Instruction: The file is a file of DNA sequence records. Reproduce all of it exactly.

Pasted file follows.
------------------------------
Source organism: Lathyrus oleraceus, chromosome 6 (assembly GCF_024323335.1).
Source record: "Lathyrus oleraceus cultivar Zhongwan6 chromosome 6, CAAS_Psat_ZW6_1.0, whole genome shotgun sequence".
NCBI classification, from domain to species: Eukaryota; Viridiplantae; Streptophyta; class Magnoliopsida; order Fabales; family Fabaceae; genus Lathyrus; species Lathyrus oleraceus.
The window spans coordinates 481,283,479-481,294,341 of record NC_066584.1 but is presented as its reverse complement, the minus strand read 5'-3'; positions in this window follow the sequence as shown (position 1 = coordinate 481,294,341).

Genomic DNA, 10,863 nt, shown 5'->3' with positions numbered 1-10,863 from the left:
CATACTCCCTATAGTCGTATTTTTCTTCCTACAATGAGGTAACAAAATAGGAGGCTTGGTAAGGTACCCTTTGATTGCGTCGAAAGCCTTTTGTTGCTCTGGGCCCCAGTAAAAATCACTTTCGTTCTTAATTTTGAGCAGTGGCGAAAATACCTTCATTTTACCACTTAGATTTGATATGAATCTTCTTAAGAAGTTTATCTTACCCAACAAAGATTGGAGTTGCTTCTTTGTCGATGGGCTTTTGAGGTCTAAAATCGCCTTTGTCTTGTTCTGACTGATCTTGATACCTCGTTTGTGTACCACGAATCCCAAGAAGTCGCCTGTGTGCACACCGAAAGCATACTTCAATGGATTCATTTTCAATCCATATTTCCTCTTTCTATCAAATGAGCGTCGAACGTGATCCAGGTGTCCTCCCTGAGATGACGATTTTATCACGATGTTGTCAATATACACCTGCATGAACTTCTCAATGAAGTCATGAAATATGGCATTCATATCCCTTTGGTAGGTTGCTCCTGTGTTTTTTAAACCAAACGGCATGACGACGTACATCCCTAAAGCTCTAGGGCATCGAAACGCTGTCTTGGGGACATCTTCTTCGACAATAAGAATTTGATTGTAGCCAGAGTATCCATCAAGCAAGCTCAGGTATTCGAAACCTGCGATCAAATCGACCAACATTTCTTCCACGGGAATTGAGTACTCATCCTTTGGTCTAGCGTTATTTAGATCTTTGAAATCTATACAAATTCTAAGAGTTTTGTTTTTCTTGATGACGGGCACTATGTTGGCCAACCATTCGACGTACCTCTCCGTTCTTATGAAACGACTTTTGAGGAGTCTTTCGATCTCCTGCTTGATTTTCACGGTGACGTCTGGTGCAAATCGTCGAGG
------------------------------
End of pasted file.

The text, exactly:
Source organism: Lathyrus oleraceus, chromosome 6 (assembly GCF_024323335.1).
Source record: "Lathyrus oleraceus cultivar Zhongwan6 chromosome 6, CAAS_Psat_ZW6_1.0, whole genome shotgun sequence".
NCBI classification, from domain to species: Eukaryota; Viridiplantae; Streptophyta; class Magnoliopsida; order Fabales; family Fabaceae; genus Lathyrus; species Lathyrus oleraceus.
The window spans coordinates 481,283,479-481,294,341 of record NC_066584.1 but is presented as its reverse complement, the minus strand read 5'-3'; positions in this window follow the sequence as shown (position 1 = coordinate 481,294,341).

Genomic DNA, 10,863 nt, shown 5'->3' with positions numbered 1-10,863 from the left:
CATACTCCCTATAGTCGTATTTTTCTTCCTACAATGAGGTAACAAAATAGGAGGCTTGGTAAGGTACCCTTTGATTGCGTCGAAAGCCTTTTGTTGCTCTGGGCCCCAGTAAAAATCACTTTCGTTCTTAATTTTGAGCAGTGGCGAAAATACCTTCATTTTACCACTTAGATTTGATATGAATCTTCTTAAGAAGTTTATCTTACCCAACAAAGATTGGAGTTGCTTCTTTGTCGATGGGCTTTTGAGGTCTAAAATCGCCTTTGTCTTGTTCTGACTGATCTTGATACCTCGTTTGTGTACCACGAATCCCAAGAAGTCGCCTGTGTGCACACCGAAAGCATACTTCAATGGATTCATTTTCAATCCATATTTCCTCTTTCTATCAAATGAGCGTCGAACGTGATCCAGGTGTCCTCCCTGAGATGACGATTTTATCACGATGTTGTCAATATACACCTGCATGAACTTCTCAATGAAGTCATGAAATATGGCATTCATATCCCTTTGGTAGGTTGCTCCTGTGTTTTTTAAACCAAACGGCATGACGACGTACATCCCTAAAGCTCTAGGGCATCGAAACGCTGTCTTGGGGACATCTTCTTCGACAATAAGAATTTGATTGTAGCCAGAGTATCCATCAAGCAAGCTCAGGTATTCGAAACCTGCGATCAAATCGACCAACATTTCTTCCACGGGAATTGAGTACTCATCCTTTGGTCTAGCGTTATTTAGATCTTTGAAATCTATACAAATTCTAAGAGTTTTGTTTTTCTTGATGACGGGCACTATGTTGGCCAACCATTCGACGTACCTCTCCGTTCTTATGAAACGACTTTTGAGGAGTCTTTCGATCTCCTGCTTGATTTTCACGGTGACGTCTGGTGCAAATCGTCGAGG